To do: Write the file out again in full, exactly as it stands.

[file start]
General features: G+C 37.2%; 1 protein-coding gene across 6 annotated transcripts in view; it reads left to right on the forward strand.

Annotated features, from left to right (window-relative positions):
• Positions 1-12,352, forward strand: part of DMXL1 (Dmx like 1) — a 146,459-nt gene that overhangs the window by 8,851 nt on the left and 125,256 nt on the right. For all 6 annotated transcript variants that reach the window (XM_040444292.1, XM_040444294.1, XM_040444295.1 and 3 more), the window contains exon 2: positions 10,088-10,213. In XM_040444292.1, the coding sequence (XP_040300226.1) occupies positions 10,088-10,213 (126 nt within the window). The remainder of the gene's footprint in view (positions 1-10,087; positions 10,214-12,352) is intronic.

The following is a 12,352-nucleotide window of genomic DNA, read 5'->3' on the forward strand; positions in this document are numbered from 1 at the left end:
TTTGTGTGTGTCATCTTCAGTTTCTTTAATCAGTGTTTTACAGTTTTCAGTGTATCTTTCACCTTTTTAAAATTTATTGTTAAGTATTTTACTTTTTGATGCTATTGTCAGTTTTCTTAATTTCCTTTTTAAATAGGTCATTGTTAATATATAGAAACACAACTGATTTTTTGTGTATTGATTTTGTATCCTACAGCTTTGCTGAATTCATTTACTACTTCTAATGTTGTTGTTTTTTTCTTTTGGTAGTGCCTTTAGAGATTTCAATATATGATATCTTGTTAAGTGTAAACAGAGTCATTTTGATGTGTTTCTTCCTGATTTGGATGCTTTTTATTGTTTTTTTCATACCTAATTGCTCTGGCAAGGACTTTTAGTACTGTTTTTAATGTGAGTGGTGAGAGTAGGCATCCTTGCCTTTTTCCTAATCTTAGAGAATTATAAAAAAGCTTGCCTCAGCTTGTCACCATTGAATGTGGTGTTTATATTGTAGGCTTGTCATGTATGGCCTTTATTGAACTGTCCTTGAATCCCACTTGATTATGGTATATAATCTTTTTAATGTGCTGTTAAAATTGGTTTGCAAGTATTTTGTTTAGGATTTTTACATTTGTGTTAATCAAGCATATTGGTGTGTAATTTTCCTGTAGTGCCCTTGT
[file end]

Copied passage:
General features: G+C 37.2%; 1 protein-coding gene across 6 annotated transcripts in view; it reads left to right on the forward strand.

Annotated features, from left to right (window-relative positions):
• Positions 1-12,352, forward strand: part of DMXL1 (Dmx like 1) — a 146,459-nt gene that overhangs the window by 8,851 nt on the left and 125,256 nt on the right. For all 6 annotated transcript variants that reach the window (XM_040444292.1, XM_040444294.1, XM_040444295.1 and 3 more), the window contains exon 2: positions 10,088-10,213. In XM_040444292.1, the coding sequence (XP_040300226.1) occupies positions 10,088-10,213 (126 nt within the window). The remainder of the gene's footprint in view (positions 1-10,087; positions 10,214-12,352) is intronic.

The following is a 12,352-nucleotide window of genomic DNA, read 5'->3' on the forward strand; positions in this document are numbered from 1 at the left end:
TTTGTGTGTGTCATCTTCAGTTTCTTTAATCAGTGTTTTACAGTTTTCAGTGTATCTTTCACCTTTTTAAAATTTATTGTTAAGTATTTTACTTTTTGATGCTATTGTCAGTTTTCTTAATTTCCTTTTTAAATAGGTCATTGTTAATATATAGAAACACAACTGATTTTTTGTGTATTGATTTTGTATCCTACAGCTTTGCTGAATTCATTTACTACTTCTAATGTTGTTGTTTTTTTCTTTTGGTAGTGCCTTTAGAGATTTCAATATATGATATCTTGTTAAGTGTAAACAGAGTCATTTTGATGTGTTTCTTCCTGATTTGGATGCTTTTTATTGTTTTTTTCATACCTAATTGCTCTGGCAAGGACTTTTAGTACTGTTTTTAATGTGAGTGGTGAGAGTAGGCATCCTTGCCTTTTTCCTAATCTTAGAGAATTATAAAAAAGCTTGCCTCAGCTTGTCACCATTGAATGTGGTGTTTATATTGTAGGCTTGTCATGTATGGCCTTTATTGAACTGTCCTTGAATCCCACTTGATTATGGTATATAATCTTTTTAATGTGCTGTTAAAATTGGTTTGCAAGTATTTTGTTTAGGATTTTTACATTTGTGTTAATCAAGCATATTGGTGTGTAATTTTCCTGTAGTGCCCTTGT